The concentration of soluble salts, as well as the concentration of contaminants like lead and other heavy metals, in composted sewage sludge varies greatly, depending upon which industrial waste products are discharged to the sewage treatment plant. Yard waste compost is typically low in nutrients, contaminants and soluble salts. Composted manure is generally high in nutrients and soluble salts, while low in contaminants.
Letting the compost cure in exposed piles for several months can reduce salts, allowing them to leach out as precipitation moves through the compost.
Hot is different from cold. Composts may or may not heat up during decomposition. Particularly in small-scale home composting systems, compost may not get hot.
Some tests have shown that finished cold compost may actually have a higher nutrient content than products from a hotter compost. However, weed seeds and disease organisms are more likely to be destroyed in hot compost.
Uses of Compost. Gardeners and landscapers use compost in many ways. It is used in establishing a planting bed; improving soils; mulching gardens or landscape plantings; backfilling during the planting of trees, shrubs, or perennials; establishing or topdressing lawns; side-dressing vegetables; or controlling erosion.
The amount of compost to use varies, depending upon soil and site characteristics, plant selection, compost quality, and availability. Most mature composts can be used in most planting situations without serious concern for precise amounts.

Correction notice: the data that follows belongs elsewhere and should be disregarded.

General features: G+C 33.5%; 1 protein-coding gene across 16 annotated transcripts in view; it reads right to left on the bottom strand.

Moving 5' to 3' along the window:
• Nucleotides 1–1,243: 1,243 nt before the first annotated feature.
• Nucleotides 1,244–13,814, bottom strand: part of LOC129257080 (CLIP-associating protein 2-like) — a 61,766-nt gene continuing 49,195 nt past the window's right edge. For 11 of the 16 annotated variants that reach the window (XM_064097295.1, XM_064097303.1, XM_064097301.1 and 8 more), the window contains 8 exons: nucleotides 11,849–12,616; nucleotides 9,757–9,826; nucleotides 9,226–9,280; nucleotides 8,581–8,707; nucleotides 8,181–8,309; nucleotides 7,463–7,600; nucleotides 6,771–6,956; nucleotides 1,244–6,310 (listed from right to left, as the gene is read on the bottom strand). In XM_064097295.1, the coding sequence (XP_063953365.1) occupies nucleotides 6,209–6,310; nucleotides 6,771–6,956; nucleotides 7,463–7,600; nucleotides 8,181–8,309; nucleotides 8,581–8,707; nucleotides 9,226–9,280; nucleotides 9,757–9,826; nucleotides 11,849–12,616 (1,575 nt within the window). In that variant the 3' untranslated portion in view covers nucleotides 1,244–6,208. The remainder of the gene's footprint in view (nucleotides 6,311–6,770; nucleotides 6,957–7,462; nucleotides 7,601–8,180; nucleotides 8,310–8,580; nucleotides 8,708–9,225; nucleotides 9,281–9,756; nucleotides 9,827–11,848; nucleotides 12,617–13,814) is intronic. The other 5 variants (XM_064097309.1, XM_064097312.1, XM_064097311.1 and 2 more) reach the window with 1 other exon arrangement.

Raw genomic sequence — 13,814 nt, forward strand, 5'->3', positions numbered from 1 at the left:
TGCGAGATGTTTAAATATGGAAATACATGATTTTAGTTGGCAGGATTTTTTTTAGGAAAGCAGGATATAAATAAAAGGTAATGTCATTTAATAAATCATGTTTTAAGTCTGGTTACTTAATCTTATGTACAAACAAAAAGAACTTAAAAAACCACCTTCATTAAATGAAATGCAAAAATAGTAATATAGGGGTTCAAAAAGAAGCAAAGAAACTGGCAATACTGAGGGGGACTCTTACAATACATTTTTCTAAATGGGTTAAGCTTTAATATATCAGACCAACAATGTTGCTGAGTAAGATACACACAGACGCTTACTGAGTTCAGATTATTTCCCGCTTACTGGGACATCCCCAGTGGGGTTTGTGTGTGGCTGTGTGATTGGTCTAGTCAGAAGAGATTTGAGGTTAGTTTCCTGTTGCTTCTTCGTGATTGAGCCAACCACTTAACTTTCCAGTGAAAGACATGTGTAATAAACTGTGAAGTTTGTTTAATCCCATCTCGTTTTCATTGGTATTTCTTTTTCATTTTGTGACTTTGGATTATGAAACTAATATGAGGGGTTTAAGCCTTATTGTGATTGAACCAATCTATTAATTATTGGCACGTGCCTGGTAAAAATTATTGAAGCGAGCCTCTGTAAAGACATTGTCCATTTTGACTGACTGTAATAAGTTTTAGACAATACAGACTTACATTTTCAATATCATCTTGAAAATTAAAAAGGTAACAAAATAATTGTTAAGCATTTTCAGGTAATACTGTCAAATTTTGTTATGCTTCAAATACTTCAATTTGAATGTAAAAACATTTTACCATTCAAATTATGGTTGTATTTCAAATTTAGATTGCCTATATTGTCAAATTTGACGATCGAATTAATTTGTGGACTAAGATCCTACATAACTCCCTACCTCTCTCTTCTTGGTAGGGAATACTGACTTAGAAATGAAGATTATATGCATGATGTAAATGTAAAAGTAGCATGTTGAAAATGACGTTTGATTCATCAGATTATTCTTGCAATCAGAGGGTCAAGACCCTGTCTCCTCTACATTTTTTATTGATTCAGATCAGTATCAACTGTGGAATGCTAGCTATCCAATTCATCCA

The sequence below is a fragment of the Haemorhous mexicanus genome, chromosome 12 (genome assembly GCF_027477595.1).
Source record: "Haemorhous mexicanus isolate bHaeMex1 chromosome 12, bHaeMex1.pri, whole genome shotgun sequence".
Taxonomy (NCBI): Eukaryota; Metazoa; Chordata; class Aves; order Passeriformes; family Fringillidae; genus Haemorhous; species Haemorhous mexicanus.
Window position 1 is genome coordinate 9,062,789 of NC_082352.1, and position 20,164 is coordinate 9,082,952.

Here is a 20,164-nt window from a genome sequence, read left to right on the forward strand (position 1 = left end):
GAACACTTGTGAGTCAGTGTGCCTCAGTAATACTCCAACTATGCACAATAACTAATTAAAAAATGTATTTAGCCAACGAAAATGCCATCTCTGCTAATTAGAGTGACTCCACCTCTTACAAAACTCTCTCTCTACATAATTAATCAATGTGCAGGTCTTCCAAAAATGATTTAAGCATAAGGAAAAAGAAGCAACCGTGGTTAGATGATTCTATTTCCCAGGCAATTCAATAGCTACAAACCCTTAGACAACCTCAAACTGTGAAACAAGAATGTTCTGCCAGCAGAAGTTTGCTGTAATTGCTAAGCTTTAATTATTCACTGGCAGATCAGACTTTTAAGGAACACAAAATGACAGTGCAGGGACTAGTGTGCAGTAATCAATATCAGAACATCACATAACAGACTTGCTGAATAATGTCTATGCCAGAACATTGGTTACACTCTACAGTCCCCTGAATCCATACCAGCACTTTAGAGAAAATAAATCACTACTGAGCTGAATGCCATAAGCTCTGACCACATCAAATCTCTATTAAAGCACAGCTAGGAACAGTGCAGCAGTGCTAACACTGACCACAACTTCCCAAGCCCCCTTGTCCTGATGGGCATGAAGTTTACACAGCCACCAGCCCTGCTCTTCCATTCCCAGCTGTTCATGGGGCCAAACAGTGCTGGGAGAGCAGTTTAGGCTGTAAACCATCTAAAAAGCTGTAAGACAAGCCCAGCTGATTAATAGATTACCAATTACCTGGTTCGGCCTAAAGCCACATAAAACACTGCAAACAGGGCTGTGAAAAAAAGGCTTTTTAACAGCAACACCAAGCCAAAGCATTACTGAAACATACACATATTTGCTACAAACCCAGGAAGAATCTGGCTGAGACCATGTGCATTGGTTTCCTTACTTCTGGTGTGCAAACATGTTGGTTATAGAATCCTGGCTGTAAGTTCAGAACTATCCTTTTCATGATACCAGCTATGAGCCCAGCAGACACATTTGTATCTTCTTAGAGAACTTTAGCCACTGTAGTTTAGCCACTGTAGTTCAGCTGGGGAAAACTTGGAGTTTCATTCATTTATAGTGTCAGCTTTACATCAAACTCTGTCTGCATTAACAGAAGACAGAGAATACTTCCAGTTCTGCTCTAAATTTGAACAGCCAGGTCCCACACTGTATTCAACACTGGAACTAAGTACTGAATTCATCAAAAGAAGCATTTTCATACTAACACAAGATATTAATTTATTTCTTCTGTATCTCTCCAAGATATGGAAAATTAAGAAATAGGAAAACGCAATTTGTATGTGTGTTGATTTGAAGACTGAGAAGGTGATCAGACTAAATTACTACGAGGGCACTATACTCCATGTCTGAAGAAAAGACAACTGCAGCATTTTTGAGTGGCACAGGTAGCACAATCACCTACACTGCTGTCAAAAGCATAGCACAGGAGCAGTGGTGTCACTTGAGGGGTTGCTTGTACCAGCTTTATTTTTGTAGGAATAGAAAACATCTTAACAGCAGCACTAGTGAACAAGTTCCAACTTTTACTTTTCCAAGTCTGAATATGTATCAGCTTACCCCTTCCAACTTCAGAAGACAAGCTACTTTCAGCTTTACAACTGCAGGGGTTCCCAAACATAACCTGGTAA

In estimating how much compost is needed, measure the overall planting area, and calculate how much compost you will need to cover the area with 1 inch (or your preferred amount) of compost in a season. For instance, to apply 1 inch of compost over a 10 x10-foot area, you'll need about 8 cubic feet, or about 300 pounds, of compost.
For a home garden, two 4 x 4 x 4-foot piles of compost can provide enough compost to accomplish this. Experienced compost users rarely have enough compost for its many functions and are concerned with dispersing the black gold equitably among the garden and landscape plants.
There are easy ways to apply compost for different horticultural uses. Compost in planting beds for perennials is often applied at a rate of 1 to 2 inches. This could be about 8 to 16 cubic feet of compost per 100 square feet of the planting beds. Incorporate the compost evenly about 6 to 8 inches into the soil.